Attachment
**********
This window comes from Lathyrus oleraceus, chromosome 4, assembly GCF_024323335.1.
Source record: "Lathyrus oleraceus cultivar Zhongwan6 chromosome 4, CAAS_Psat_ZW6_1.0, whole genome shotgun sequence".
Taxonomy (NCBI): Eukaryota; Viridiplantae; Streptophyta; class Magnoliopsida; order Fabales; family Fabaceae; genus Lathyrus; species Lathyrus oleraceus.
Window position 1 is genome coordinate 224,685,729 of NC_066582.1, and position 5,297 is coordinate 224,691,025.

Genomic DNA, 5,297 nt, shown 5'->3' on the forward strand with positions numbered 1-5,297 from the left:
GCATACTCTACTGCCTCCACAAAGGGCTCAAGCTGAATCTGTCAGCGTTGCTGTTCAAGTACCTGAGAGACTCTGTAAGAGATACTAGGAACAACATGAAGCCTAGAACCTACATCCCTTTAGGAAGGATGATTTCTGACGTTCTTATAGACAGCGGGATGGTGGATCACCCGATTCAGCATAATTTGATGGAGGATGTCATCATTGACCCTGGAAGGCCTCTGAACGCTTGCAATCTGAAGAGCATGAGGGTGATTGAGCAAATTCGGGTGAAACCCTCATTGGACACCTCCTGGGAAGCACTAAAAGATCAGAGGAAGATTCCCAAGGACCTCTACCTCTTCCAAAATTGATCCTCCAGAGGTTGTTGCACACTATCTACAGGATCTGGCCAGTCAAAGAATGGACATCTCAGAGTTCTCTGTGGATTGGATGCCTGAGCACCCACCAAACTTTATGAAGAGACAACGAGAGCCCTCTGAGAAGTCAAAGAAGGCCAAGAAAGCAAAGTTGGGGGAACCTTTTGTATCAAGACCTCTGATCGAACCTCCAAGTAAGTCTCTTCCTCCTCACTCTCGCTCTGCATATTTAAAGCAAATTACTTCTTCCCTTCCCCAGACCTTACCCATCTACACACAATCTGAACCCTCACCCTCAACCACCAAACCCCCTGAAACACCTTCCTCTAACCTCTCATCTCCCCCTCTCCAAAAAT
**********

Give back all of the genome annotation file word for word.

This window comes from Lathyrus oleraceus, chromosome 4, assembly GCF_024323335.1.
Source record: "Lathyrus oleraceus cultivar Zhongwan6 chromosome 4, CAAS_Psat_ZW6_1.0, whole genome shotgun sequence".
Taxonomy (NCBI): Eukaryota; Viridiplantae; Streptophyta; class Magnoliopsida; order Fabales; family Fabaceae; genus Lathyrus; species Lathyrus oleraceus.
Window position 1 is genome coordinate 224,685,729 of NC_066582.1, and position 5,297 is coordinate 224,691,025.

Genomic DNA, 5,297 nt, shown 5'->3' on the forward strand with positions numbered 1-5,297 from the left:
GCATACTCTACTGCCTCCACAAAGGGCTCAAGCTGAATCTGTCAGCGTTGCTGTTCAAGTACCTGAGAGACTCTGTAAGAGATACTAGGAACAACATGAAGCCTAGAACCTACATCCCTTTAGGAAGGATGATTTCTGACGTTCTTATAGACAGCGGGATGGTGGATCACCCGATTCAGCATAATTTGATGGAGGATGTCATCATTGACCCTGGAAGGCCTCTGAACGCTTGCAATCTGAAGAGCATGAGGGTGATTGAGCAAATTCGGGTGAAACCCTCATTGGACACCTCCTGGGAAGCACTAAAAGATCAGAGGAAGATTCCCAAGGACCTCTACCTCTTCCAAAATTGATCCTCCAGAGGTTGTTGCACACTATCTACAGGATCTGGCCAGTCAAAGAATGGACATCTCAGAGTTCTCTGTGGATTGGATGCCTGAGCACCCACCAAACTTTATGAAGAGACAACGAGAGCCCTCTGAGAAGTCAAAGAAGGCCAAGAAAGCAAAGTTGGGGGAACCTTTTGTATCAAGACCTCTGATCGAACCTCCAAGTAAGTCTCTTCCTCCTCACTCTCGCTCTGCATATTTAAAGCAAATTACTTCTTCCCTTCCCCAGACCTTACCCATCTACACACAATCTGAACCCTCACCCTCAACCACCAAACCCCCTGAAACACCTTCCTCTAACCTCTCATCTCCCCCTCTCCAAAAAT